Bill Clinton speaks at John Lewis’ funeral

Clinton served as the 42nd president of the United States.
17:16 | 07/30/20

Coming up in the next {{countdown}} {{countdownlbl}}

Coming up next:

{{nextVideo.title}}

{{nextVideo.description}}

Skip to this video now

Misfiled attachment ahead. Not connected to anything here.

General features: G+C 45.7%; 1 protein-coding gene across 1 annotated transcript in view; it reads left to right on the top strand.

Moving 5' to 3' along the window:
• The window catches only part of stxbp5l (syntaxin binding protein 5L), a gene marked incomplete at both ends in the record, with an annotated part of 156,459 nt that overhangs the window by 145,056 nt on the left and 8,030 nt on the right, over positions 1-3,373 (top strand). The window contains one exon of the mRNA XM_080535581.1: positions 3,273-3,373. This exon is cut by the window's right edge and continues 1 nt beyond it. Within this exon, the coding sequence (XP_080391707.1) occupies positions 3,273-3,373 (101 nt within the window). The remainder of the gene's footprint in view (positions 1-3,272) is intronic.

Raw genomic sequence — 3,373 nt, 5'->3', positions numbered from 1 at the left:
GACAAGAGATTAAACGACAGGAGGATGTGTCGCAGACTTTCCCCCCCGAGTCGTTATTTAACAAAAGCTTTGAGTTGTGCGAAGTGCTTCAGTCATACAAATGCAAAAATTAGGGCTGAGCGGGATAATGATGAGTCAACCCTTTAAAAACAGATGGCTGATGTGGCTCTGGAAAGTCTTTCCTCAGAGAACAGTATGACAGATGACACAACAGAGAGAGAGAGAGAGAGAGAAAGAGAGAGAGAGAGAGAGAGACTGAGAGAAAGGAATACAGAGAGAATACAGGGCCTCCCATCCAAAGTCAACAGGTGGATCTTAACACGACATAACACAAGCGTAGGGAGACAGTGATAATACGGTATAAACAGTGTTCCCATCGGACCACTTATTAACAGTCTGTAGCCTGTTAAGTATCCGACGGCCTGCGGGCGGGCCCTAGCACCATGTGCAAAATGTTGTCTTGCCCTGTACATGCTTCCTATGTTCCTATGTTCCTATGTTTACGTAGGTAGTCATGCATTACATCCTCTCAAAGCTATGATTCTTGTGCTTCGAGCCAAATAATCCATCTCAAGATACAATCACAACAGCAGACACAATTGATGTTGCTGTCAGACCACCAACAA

Now Playing:

{{currentVideo.title}}

Comments
Related Extras
Related Videos
Video Transcript
Transcript for Bill Clinton speaks at John Lewis’ funeral